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Union celebrates 15 years of Dockery’s leadership

Union President David S. Dockery and First Lady Lanese Dockery. Dec. 8 is the 15th anniversary of Dockery's selection as Union's 15th president. (Photo by Morris Abernathy)
Union President David S. Dockery and First Lady Lanese Dockery. Dec. 8 is the 15th anniversary of Dockery's selection as Union's 15th president. (Photo by Morris Abernathy)

JACKSON, Tenn.Dec. 8, 2010 – Adorning the wall in the Carl Grant Events Center at Union University is a group of portraits of the presidents who have led the institution over the years.

In a rich institutional history, many of those names stand out. Joseph H. Eaton was among the first leaders who had a significant impact on the school’s future. George M. Savage, Union’s eighth president, was the first to occupy the J.R. Graves Professor of Theology and Moral Philosophy chair.

John Jeter Hurt led Union through the Great Depression and World War II. Robert E. Craig presided over the move of the campus from downtown Jackson to its current north Jackson location.

On Dec. 2, Union University trustees added to the Wall of Presidents another portrait – that of David S. Dockery, elected to the position 15 years ago today. Over that 15-year term, Dockery has guided Union University through the most progressive and expansive era in its 187-year history.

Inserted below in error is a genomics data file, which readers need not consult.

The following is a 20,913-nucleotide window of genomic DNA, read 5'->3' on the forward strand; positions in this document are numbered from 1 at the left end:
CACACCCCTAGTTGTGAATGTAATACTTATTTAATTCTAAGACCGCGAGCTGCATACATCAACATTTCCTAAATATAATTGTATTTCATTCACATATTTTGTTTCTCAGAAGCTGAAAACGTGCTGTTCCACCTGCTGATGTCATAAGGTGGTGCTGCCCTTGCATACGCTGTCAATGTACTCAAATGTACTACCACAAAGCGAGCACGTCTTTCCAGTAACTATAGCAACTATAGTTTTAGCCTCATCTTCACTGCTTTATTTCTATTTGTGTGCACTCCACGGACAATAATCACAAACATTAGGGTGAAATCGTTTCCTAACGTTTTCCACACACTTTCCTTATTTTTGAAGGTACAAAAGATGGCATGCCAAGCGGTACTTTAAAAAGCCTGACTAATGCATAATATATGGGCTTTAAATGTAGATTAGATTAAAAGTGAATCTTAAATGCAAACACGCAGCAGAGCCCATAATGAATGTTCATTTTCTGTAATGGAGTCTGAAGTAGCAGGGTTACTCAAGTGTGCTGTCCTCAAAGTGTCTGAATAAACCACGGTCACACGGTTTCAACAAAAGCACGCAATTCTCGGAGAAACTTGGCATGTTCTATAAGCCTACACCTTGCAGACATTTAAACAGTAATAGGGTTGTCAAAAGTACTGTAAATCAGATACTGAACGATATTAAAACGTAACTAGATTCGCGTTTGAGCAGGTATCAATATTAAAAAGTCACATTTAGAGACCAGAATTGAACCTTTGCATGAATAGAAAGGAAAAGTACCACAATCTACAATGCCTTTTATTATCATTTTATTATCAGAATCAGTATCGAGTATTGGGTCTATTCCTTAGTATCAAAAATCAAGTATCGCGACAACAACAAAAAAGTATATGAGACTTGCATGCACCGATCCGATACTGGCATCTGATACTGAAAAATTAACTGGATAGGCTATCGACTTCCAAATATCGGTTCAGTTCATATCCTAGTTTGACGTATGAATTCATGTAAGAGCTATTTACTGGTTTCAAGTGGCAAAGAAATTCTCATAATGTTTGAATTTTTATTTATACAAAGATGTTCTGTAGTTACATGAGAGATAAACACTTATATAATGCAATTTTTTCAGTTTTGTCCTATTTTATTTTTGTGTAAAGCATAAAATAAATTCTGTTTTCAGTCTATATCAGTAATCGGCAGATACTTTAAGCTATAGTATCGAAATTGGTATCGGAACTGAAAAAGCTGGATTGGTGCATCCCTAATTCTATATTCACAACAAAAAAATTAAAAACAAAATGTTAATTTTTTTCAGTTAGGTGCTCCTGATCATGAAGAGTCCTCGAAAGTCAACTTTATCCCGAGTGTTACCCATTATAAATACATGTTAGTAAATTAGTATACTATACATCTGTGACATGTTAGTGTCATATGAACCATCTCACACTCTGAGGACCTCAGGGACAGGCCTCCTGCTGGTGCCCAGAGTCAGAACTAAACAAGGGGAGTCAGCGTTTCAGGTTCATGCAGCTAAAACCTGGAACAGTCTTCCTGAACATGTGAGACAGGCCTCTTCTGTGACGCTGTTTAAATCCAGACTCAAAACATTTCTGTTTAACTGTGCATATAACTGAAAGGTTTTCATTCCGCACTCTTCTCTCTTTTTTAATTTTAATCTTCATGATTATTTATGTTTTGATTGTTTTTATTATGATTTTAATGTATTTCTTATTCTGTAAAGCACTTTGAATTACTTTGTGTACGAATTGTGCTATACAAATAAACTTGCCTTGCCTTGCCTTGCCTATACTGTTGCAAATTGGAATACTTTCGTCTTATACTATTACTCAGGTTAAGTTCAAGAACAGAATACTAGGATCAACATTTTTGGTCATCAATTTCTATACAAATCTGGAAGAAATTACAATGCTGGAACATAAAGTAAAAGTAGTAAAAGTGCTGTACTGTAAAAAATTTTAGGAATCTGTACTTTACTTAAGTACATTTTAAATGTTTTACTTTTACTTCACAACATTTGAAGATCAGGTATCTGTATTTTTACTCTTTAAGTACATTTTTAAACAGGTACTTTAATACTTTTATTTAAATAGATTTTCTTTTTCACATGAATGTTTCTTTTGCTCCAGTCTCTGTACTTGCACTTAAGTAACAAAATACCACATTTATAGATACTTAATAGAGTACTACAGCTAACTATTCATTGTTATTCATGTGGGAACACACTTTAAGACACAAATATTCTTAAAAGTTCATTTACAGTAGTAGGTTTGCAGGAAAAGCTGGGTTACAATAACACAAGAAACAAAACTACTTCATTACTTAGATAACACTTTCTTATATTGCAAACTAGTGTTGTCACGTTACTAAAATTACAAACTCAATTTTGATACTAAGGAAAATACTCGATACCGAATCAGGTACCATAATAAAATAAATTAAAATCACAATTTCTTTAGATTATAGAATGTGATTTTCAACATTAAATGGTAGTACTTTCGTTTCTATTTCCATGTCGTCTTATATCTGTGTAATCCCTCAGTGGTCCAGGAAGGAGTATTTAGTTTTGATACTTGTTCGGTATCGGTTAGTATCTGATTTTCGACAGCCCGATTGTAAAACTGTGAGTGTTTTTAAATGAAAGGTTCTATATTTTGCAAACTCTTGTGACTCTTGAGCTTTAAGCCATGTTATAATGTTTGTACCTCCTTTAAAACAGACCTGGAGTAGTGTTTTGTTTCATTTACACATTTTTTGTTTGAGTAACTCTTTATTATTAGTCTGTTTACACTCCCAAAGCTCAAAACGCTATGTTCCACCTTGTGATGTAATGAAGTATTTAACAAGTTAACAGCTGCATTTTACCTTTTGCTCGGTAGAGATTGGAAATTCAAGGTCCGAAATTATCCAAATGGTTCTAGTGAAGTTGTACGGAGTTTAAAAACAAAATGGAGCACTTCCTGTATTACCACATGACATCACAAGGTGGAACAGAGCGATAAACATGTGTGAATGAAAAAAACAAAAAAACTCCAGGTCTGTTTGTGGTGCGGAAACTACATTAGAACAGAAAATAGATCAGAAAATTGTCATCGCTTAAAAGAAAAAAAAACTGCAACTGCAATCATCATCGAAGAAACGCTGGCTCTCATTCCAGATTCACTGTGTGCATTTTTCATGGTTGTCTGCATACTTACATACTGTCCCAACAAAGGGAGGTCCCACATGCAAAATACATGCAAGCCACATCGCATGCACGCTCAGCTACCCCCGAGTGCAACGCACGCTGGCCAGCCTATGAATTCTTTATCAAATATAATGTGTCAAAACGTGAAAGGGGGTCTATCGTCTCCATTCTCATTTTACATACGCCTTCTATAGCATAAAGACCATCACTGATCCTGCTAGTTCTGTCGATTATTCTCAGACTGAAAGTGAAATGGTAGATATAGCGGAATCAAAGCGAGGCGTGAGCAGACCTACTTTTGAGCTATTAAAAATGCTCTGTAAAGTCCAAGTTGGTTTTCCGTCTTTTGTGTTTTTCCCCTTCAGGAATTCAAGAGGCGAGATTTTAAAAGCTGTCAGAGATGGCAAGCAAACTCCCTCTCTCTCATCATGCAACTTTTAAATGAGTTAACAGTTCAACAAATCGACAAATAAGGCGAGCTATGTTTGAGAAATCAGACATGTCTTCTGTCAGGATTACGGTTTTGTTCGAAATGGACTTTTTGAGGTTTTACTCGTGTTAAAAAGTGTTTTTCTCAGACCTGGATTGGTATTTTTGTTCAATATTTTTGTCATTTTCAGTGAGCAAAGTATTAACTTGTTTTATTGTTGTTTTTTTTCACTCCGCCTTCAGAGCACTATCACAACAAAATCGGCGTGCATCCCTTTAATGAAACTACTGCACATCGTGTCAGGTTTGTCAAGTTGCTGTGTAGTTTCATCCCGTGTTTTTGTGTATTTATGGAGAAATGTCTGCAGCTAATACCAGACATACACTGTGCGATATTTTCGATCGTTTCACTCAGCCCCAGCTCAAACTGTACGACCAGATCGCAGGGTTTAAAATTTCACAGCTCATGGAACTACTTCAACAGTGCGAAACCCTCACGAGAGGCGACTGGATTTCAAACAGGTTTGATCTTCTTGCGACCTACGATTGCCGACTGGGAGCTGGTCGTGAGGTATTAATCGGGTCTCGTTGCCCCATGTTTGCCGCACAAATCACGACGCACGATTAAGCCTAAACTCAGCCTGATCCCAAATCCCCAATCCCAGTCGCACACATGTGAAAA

The statistics alone are enough to garner attention.

“Those are pretty amazing accomplishments,” said Rod Parker, chairman of Union’s Board of Trustees. “And the fact that he’s been able to grow the university the way it’s grown and maintain its financial strength is phenomenal.”

Then there’s the way Dockery has transformed the Union campus. Buildings such as Jennings Hall, Hammons Hall, White Hall, Providence Hall, Miller Tower, the Carl Grant Events Center, the Fesmire Field House, the Bowld Student Commons – none of them existed in 1995. Neither did Union’s campuses in Germantown and Hendersonville.

John Drinnon served as chairman of Union’s board of trustees in 1995 and as chairman of the presidential search committee. He remembers how highly Dockery was recommended to his committee. At the time, Dockery was serving as vice president for academic administration at Southern Baptist Theological Seminary in Louisville, Ky.